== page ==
The immediate years following the Second World War proved to be fertile period for the Arts and literature in particular, as the rise of fascism was deconstructed and speculation regarding the future was foremost on writers’ minds. After all, those who didn’t learn from history were doomed to repeat it… On one end of the spectrum was George Orwell’s Nineteen Eighty-Four and at the other, Eugène Ionesco’s Rhinoceros. And then there’s The Plague… Written in 1947, Albert Camus’ novel follows the breakdown of civilisation after ‘an ordinary town’ succumbs to an infestation. Adapted and directed by Neil Bartlett, his version of The Plague has been condensed to five main characters: Dr Rieux (Sara Powell); Jean Tarrou (Martin Turner); Mr Grand (Burt Caesar); Mr Cottard (Joe Alessi) and Raymond Rambert (Billy Postlethwaite).
Rather than follow the novel verbatim, Bartlett gives the narrative an immediacy by setting it a press conference – the officials who supervised action during the outbreak recalling the day by day incidents over the past year. Still raw from the recent events, each person tells their part of the story, often asking one of the rest of the panel to verify dates or order of events. As the play progresses, their movement frees up and what’s initially an emotive, if static account, becomes fully-fledged piece of theatre.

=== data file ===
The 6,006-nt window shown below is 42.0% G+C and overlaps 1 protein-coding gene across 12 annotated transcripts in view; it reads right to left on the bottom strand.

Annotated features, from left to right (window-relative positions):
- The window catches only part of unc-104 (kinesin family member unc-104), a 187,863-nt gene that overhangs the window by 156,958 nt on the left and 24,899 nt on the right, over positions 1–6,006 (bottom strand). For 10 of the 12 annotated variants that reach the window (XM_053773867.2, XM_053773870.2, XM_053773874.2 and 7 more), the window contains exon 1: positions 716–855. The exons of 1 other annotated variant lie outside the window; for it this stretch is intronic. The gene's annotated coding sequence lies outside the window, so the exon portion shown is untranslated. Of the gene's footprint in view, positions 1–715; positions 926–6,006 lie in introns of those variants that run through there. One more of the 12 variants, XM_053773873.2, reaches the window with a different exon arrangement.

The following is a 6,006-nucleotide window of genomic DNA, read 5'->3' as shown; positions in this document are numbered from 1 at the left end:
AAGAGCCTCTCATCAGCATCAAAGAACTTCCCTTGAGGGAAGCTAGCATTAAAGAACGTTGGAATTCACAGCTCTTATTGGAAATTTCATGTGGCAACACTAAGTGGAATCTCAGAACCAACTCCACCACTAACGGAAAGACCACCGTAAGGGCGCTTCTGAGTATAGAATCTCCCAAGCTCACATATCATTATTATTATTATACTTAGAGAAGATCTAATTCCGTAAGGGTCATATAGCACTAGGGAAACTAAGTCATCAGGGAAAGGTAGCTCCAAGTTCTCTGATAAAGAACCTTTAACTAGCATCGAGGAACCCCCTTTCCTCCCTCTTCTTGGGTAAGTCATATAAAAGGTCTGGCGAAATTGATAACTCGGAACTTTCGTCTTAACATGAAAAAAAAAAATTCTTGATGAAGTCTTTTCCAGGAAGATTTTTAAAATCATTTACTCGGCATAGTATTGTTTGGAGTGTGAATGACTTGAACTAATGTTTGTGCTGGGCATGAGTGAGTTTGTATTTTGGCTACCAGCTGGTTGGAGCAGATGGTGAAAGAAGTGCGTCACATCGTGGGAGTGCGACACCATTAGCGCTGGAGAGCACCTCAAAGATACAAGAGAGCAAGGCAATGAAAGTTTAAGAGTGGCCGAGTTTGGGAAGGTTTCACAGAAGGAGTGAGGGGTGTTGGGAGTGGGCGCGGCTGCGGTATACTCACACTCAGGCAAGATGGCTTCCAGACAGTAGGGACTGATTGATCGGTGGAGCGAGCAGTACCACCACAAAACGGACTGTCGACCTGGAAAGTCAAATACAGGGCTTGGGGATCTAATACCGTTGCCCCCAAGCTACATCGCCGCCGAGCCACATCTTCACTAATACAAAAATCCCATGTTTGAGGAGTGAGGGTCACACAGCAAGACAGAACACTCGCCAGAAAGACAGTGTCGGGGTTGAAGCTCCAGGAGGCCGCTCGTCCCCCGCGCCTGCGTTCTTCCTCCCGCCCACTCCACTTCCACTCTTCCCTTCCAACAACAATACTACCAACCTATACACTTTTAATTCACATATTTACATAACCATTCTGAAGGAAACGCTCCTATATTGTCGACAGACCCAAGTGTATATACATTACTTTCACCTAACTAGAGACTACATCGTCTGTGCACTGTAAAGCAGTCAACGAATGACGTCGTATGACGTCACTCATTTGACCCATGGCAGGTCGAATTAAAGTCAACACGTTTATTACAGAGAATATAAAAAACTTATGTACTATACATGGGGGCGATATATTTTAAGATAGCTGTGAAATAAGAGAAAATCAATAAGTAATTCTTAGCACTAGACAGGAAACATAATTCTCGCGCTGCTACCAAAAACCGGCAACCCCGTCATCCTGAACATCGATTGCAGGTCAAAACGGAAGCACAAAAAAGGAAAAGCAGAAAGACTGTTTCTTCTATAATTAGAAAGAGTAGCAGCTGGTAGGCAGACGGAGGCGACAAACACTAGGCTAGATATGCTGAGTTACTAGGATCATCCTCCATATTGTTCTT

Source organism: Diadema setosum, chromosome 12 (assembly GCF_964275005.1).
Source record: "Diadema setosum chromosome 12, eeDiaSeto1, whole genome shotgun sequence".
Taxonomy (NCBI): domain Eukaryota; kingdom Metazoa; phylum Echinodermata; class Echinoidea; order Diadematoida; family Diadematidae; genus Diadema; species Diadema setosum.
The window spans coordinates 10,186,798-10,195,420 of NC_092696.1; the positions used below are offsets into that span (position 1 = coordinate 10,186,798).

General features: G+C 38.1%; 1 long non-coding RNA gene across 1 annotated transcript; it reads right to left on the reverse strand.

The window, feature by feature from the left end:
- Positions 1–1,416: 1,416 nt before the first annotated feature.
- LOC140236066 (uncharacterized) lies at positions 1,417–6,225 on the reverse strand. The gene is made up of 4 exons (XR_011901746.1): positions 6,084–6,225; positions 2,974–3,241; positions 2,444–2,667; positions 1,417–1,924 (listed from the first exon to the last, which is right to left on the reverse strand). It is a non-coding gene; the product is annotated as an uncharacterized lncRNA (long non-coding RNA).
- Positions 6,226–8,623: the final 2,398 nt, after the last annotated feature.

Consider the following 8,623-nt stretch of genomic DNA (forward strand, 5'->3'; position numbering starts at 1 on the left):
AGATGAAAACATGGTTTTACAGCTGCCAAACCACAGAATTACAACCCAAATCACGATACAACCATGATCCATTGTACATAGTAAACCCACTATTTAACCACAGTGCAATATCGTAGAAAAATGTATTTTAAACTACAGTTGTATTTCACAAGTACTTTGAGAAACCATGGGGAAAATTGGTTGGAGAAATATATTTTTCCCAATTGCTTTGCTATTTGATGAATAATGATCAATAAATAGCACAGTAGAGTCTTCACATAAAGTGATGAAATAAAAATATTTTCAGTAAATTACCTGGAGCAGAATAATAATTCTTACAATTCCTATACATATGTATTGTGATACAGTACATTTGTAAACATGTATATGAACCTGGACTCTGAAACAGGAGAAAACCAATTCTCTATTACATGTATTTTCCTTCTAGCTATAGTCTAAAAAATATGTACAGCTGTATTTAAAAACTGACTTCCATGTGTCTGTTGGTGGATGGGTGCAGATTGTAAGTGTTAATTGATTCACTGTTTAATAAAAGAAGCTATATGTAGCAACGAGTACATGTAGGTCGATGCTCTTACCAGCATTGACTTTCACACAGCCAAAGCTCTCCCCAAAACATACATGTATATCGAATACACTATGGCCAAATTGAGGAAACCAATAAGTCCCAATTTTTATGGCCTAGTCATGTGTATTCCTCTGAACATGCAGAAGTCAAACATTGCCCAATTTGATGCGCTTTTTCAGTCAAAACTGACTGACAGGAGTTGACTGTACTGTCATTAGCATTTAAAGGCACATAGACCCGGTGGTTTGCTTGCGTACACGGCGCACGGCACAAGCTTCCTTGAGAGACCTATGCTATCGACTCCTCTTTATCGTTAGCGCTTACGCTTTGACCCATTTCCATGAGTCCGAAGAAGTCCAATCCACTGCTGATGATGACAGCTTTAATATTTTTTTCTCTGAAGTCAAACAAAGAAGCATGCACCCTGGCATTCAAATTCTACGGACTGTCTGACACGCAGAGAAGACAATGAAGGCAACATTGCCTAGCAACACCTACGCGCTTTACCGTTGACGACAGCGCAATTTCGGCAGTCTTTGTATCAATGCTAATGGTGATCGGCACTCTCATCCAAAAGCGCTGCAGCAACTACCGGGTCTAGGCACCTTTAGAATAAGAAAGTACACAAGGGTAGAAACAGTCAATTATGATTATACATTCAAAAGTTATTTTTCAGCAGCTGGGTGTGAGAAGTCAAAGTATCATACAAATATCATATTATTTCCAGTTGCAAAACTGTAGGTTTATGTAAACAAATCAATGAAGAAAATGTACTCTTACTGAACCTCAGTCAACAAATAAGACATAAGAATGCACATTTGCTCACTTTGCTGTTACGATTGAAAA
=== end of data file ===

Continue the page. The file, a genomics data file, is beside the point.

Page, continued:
Other recents plays in London such as The Kid Stays In The Picture adopt the use of a handful of actors with microphones to tell a complex story. But while The Kid is a paean to cimema and an uncritical account of real events, The Plague – even though it is a work of fiction – has gravitas in abundance and the audience effortlessly identifies itself with the dilemmas the characters face. This is theatre at its simplest and sublime.
All the actors are excellent in their respective roles, but Powell’s Rieux who struggles to keep her vulnerabilty in check by the job at hand, especially elicits our interest and sympathy.
So what is The Plague really about? Is it a veiled allegory about turning a blind eye to fascism or fundamentalism? Or is it really as the title suggests – man versus nature, the result of neglect of the environment? Certainly, in Britain today, the change from weekly to fortnightly refuse collections has led to much criticism, as numbers of vermin reported have increased by 50%. Even without immediate obvious symptoms, the diseases they are capable of carrying en masse are frightening and in these times of fiscal hardships, it is doubtful if just like the play, the authorities would be equipped intellectually or resource-wise to deal with such an eventuality.
In any case, what The Plague reminds us off is the the sliver of ‘civilised’ behaviour that holds society together. In the face of adversity, it doesn’t take much to push people over the edge and for the ‘viral’ traits of fear, hysteria and self-interest to take hold. On those days like those, the psychological repercussions are as much to be feared as disease itself…
© Michael Davis 2017
The Plague runs at Arcola Theatre until 6th May 2017.